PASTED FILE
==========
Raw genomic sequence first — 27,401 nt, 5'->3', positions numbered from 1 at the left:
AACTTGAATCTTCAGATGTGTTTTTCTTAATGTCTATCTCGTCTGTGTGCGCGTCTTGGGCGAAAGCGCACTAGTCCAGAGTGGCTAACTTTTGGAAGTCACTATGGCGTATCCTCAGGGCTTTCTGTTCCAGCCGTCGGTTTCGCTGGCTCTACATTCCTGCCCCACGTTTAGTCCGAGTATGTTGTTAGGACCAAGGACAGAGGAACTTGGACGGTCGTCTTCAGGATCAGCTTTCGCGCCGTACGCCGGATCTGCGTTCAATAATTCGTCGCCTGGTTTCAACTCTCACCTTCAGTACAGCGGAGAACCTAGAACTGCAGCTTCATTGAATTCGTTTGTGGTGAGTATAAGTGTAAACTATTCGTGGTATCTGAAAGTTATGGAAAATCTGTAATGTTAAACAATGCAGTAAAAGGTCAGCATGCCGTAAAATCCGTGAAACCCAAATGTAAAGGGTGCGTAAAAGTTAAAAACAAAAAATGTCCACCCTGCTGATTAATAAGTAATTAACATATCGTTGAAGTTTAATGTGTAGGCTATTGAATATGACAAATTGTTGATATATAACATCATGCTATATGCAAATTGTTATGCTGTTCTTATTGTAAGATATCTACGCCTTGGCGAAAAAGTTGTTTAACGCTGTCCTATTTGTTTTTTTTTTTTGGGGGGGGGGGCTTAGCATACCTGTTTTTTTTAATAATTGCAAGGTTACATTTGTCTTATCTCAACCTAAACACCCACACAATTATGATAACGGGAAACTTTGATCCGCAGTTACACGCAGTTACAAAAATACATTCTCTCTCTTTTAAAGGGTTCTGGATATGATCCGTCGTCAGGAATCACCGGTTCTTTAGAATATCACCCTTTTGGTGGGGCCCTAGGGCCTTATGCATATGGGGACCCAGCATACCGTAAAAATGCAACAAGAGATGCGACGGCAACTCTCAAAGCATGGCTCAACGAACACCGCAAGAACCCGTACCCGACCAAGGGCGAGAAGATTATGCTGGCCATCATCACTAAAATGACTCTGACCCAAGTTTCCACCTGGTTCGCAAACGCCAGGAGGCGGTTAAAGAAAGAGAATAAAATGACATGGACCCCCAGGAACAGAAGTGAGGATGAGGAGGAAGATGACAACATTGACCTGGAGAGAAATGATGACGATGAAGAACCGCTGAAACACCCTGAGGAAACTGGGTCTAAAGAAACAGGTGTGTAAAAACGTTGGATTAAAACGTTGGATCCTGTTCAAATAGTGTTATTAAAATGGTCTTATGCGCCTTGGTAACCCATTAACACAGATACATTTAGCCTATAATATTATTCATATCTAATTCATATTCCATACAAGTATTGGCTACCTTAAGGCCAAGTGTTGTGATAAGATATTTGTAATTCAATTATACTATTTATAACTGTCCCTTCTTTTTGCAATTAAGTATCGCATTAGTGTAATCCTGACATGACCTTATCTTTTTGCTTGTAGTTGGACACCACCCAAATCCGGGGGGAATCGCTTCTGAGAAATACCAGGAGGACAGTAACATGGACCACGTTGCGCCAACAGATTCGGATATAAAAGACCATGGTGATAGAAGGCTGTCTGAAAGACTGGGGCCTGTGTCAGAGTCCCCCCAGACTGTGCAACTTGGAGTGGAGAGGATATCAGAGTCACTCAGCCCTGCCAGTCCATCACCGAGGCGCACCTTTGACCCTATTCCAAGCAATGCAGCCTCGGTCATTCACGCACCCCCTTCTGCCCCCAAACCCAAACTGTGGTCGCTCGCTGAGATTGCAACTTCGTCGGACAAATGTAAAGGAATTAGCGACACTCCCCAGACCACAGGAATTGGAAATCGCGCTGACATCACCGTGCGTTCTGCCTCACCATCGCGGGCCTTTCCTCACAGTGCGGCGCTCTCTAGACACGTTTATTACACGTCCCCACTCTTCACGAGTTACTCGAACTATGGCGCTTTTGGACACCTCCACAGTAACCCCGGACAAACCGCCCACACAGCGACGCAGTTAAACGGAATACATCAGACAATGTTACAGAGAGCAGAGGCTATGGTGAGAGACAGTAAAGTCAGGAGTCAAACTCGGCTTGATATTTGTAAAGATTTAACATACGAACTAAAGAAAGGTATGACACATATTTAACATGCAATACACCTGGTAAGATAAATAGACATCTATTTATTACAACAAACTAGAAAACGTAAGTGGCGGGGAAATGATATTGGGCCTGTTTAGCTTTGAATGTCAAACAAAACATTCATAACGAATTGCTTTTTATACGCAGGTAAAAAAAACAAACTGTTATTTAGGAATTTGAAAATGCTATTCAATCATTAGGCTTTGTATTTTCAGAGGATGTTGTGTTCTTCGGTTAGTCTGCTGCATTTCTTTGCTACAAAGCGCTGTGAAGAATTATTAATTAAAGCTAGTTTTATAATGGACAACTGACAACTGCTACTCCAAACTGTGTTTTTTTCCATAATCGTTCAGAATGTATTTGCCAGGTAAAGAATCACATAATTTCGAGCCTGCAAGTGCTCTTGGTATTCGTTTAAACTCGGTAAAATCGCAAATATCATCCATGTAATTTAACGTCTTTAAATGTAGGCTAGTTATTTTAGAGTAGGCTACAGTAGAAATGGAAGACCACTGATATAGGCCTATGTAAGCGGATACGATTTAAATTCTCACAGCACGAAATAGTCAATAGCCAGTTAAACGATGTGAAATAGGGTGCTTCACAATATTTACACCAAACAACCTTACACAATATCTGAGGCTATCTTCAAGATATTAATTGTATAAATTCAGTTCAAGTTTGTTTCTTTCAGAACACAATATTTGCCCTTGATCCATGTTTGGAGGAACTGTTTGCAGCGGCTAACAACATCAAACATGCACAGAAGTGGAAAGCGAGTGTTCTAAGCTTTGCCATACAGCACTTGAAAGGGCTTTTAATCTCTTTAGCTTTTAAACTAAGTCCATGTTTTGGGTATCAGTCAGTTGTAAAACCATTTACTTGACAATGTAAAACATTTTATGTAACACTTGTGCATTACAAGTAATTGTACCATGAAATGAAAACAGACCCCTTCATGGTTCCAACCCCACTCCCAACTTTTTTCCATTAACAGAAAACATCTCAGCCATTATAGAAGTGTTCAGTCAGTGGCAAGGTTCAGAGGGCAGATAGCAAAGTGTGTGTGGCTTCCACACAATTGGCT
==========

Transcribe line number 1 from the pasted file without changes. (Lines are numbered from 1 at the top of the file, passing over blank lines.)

Raw genomic sequence first — 27,401 nt, 5'->3', positions numbered from 1 at the left: